The NBA Should Throw the Book at Andrew Bynum

Lisa HornePac-12 and Big 12 Lead WriterJanuary 28, 2009

For those of you who missed last night's Lakers-Bobcats game, you missed a few things. For one, you missed a team owning the Los Angeles Lakers, so far this season. You also missed Kobe Bryant fouling out, a huge rarity.

But the biggest miss was also the most disgusting—Lakers center Andrew Bynum's dirty play on Bobcats small forward Gerald Wallace.

This wasn't just a cheap shot—it was dirty. A flagrant 2 dirty shot, but the refs didn't call it that way. If you can't beat them, beat them?

See Wallace gasping for breath, in pain, and no one really helping him in the video. It's enough to make you sick.

Bynum has really been playing some good ball lately, but you have to wonder if his immaturity is rearing its ugly head. Bynum never went to college, never played in any high-pressure collegiate tournaments, and was drafted by the Lakers at age 17, so maybe he can't handle it. Maybe, he's acting out like any teenager would. Except he's 21 years old. He's supposedly a man. And legally responsible for his actions.

The legal definition of battery is: "The act must result in one of two forms of contact. Causing any physical harm or injury to the victim—such as a cut, a burn, or a bullet wound—could constitute battery, but actual injury is not required. Even though there is no apparent bruise following harmful contact, the defendant can still be guilty of battery; occurrence of a physical illness subsequent to the contact may also be actionable."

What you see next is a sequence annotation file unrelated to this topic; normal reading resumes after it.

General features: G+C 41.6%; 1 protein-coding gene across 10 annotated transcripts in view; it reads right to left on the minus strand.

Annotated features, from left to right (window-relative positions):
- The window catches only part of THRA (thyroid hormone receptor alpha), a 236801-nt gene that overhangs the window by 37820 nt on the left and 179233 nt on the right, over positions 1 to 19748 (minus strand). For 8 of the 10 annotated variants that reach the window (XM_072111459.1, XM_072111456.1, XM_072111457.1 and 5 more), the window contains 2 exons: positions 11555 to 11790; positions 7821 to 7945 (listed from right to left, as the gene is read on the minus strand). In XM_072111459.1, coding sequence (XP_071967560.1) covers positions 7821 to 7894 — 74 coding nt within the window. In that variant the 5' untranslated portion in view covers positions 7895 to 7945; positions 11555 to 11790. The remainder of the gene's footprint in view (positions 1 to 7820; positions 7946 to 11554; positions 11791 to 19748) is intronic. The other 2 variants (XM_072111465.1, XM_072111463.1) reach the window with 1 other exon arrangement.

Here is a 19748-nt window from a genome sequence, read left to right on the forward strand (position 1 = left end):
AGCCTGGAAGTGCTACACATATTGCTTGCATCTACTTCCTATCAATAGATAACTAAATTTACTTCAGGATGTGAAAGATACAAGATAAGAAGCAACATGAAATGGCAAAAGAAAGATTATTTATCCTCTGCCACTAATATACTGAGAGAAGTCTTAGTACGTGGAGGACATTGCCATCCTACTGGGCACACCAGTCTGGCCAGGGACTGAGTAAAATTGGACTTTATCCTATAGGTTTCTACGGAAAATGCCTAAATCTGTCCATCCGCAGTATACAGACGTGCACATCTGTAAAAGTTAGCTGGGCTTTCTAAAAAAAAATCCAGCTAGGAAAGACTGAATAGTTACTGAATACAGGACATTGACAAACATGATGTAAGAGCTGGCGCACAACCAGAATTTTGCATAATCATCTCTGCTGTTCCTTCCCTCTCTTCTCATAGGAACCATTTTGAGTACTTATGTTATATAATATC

You be the judge. Just because men are involved in a game of contact does not excuse them from avoiding charges of battery. There is no doubt—Bynum did not play the ball, threw his forearm across Wallace's chest and his elbow caused a partially collapsed lung and a non-displaced fracture of a rib. This is serious stuff here. Wallace is still in the hospital.

Just what will the NBA decide to do? One game suspension? Ten-game suspension? Does it matter? One player is gearing up for a road trip while another is lying in the hospital after having a tube inserted into his chest to help re-inflate a lung.

Bynum committed battery on Wallace, and should be charged with the crime. The NBA may not word it that way, but what happened on that court could have killed Wallace if his rib had been displaced and pierced his heart. This isn't funny, it's not entertaining, and it's a sad state of affairs when a professional player can't control his emotions during a game. Enough of the "he's young" excuses—he acted like a punk.

A one-month suspension should be the minimum the NBA doles out to Bynum, as that is probably how long Wallace will be recuperating from this injury. Finally, there is this question that needs to be asked:

If Kobe Bryant had been on the receiving end of this type of flagrant foul, wouldn't there be more uproar? And a huge suspension handed out to the player who took out the NBA's MVP?